Most banking crises are difficult to quantify in their early stages, because
key variables such as property prices are changing as events unfold. But the
current crisis is big.
The problems that started last August in the US sub-prime market have so far
generated potential losses totalling around $200bn. But the damage will swell if
house prices plunge further and if the economic downturn is particularly severe.
Mounting losses are spreading to credit card debt and car loans, while
commercial property and debt insurers are also threatened. Total banking sector
losses could reach $500bn over the next few years.
Spiralling out of control
The biggest threat is the emergence of a vicious circle, where losses destroy
bank capital and worsen the credit crunch, which, in turn, cause new and bigger
losses leading to a slump. We have so far escaped this predicament and we should
avoid it altogether. But, even if the crisis is contained, it will cause
significant damage to the global economy. While outright recession is unlikely,
we will see a bigger slowdown in global growth than would have occurred without
the banking crisis.
Forecasts for 2008 have been cut for all the major economies. GDP growth is
set to plummet to below 2% in the US, the eurozone, Japan, and the UK. The
immediate risks are most acute in the US, where the financial crisis could
unleash recession and higher unemployment. Europe and Japan are less exposed
than the US, but will also record marked economic slowdowns. Even China and
India will grow at a much slower pace than in 2007. Asia will expand relatively
strongly when compared with the West, but hopes that 2008 will see significant
“decoupling” from the US may be disappointed. While big interest rate cuts,
especially in the US, will help to alleviate the pain, they cannot offset the
damage inflicted by recent big losses on the banks’ ability to lend.
The banking crisis has also given impetus to the shift in global economic and
financial power towards Asia and the oil exporters. Injections of capital from
Asian and Middle Eastern sovereign wealth funds, and other state investors, into
major Western banks totalled more than $60bn in recent months. The providers of
funds came from economies with big surpluses and large forex reserves, such as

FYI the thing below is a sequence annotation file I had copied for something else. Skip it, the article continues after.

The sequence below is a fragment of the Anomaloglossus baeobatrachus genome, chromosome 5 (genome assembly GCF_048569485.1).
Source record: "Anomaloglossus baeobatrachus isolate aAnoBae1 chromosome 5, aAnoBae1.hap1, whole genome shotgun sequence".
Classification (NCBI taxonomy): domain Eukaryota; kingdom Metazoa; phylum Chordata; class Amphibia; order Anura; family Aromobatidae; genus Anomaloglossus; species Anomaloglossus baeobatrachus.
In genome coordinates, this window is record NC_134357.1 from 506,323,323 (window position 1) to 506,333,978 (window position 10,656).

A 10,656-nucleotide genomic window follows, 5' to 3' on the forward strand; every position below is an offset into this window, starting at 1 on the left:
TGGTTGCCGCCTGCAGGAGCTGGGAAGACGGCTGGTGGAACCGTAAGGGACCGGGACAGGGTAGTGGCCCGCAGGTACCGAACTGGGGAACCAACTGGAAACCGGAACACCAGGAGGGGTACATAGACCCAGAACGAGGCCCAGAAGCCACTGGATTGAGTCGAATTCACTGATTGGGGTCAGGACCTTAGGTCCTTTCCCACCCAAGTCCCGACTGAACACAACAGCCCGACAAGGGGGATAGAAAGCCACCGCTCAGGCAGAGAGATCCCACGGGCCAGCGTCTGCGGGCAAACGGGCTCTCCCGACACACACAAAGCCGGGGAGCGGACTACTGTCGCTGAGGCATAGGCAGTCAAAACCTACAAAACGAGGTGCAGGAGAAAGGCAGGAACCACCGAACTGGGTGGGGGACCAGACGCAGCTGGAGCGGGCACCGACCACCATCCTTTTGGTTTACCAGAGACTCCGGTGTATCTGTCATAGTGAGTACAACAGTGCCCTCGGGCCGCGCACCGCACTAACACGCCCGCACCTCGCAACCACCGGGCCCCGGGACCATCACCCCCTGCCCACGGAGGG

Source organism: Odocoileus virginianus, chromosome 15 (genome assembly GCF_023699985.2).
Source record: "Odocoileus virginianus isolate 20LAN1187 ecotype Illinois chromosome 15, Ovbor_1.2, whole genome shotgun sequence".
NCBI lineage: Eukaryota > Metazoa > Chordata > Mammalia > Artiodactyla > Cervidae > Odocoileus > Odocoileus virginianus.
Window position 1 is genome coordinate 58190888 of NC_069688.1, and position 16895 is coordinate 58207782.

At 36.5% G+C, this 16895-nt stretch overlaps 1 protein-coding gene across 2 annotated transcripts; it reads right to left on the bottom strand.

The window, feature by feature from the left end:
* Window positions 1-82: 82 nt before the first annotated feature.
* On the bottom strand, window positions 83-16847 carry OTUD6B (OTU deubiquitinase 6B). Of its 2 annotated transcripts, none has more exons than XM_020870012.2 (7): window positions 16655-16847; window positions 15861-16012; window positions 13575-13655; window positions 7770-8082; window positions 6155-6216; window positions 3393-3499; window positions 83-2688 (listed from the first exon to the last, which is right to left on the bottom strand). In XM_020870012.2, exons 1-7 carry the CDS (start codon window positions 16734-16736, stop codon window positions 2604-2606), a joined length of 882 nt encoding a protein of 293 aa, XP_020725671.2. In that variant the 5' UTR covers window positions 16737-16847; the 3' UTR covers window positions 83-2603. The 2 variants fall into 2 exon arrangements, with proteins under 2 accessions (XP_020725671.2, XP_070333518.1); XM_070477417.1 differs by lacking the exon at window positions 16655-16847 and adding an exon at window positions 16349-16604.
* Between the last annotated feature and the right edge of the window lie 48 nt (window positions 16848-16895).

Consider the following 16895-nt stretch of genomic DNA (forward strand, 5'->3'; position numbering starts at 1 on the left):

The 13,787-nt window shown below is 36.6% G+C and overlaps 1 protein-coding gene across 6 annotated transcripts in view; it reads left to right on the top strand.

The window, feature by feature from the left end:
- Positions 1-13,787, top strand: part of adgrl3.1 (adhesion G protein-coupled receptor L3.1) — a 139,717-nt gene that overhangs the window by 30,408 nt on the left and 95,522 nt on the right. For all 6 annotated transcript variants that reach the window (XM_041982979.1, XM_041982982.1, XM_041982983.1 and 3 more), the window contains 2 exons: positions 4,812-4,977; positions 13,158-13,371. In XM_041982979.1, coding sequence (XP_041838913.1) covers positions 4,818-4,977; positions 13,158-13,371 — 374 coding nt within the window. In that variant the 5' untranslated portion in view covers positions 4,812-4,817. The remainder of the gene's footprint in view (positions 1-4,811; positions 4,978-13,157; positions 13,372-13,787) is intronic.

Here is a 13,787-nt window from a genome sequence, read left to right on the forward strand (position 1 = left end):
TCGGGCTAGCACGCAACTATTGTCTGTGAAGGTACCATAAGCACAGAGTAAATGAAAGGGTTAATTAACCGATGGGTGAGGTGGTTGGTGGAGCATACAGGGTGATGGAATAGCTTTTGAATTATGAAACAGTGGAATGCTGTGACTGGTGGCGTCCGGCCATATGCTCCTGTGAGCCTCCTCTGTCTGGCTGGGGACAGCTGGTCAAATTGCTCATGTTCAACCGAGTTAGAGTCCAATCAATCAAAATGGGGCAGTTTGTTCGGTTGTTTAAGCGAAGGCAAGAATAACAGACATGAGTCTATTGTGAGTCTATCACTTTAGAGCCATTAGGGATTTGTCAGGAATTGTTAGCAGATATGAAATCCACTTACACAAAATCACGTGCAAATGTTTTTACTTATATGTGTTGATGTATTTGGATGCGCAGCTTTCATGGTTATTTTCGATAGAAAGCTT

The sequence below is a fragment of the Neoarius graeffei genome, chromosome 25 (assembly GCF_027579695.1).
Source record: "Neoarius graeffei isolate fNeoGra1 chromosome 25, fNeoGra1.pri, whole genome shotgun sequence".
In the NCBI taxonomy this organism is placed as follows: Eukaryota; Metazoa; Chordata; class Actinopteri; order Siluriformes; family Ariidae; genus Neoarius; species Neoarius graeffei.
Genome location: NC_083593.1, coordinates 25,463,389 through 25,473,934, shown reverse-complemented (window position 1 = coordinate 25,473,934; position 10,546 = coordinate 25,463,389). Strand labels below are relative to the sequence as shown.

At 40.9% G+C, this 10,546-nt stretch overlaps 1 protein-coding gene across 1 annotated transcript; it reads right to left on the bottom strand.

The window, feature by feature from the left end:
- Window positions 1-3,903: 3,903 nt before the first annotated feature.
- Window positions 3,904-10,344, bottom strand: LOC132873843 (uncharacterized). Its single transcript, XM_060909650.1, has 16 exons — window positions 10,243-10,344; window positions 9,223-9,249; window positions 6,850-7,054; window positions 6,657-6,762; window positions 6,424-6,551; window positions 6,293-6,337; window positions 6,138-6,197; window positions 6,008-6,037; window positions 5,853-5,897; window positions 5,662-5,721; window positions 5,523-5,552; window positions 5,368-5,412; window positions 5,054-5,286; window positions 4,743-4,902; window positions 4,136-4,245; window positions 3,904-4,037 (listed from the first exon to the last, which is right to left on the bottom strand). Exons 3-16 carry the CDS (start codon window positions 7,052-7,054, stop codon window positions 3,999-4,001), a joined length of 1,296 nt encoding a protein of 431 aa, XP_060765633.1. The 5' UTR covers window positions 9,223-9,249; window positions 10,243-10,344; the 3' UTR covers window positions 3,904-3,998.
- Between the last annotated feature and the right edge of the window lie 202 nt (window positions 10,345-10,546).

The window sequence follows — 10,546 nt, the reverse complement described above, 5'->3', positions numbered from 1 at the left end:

China, Singapore, Abu Dhabi, Kuwait, Saudi Arabia, and Qatar. The recipients
were top-tier international banks, such as UBS, Citigroup, Merrill Lynch, Morgan
Stanley, Barclays, and Bear Stearns. The new money alleviated the damage to
banks, but also raised other concerns.
Most fears focused on the risk that state-owned sovereign funds would not be
guided by normal commercial considerations, but by ulterior political and
possibly even sinister objectives, such as gaining control over strategic
sectors in western economies. There were also concerns over the secrecy and lack
of transparency of many sovereign funds, and by the lack of reciprocity, since
our investors are often barred from investing in their countries on an equal
footing. These fears have generated hostile protectionism, particularly in
France and Germany, which are often more suspicious of foreign investment than
the US and the UK.
Western economies must accept new economic realities and global players such
as China must be allowed to participate on equal terms in global trade and
investment. But the new emerging powers must accept standards of transparency
and reciprocity. Western nations must avoid blatant protectionism, while
protecting genuine strategic interests linked to national security.
The banking crisis has also raised uneasy questions about the role of banks in
our economy. Low interest rates have encouraged excessive bank lending during
the boom. But banks have clearly engaged in irresponsible mispricing of risk.
The standard practice of securitising and distributing loans, thus moving risks
off their own balance sheets, has encouraged banks to boost lending and incur
unacceptable risks. This temptation to act recklessly has been magnified by a
misguided bonus system, which rewards traders and bankers for short-term
returns, but does not penalise the subsequent long-term losses.
If other businesses make disastrous mistakes they go bust. But, as Northern Rock
has shown, governments are effectively obliged, politically, to guarantee bank
Resolving the dilemma is extremely difficult. Over-regulation would be
self-defeating, but we cannot afford to persevere with a system that will
inevitably cause recurring costly crises. There will have to be some major
changes in our banking system to make the banking sector less inclined to take
irresponsible risks, perhaps by making bonuses less short-termist or making the
minimum capital rules more counter-cyclical. But political pressures to satisfy
populist clamour for quick action may, in fact, trigger damaging
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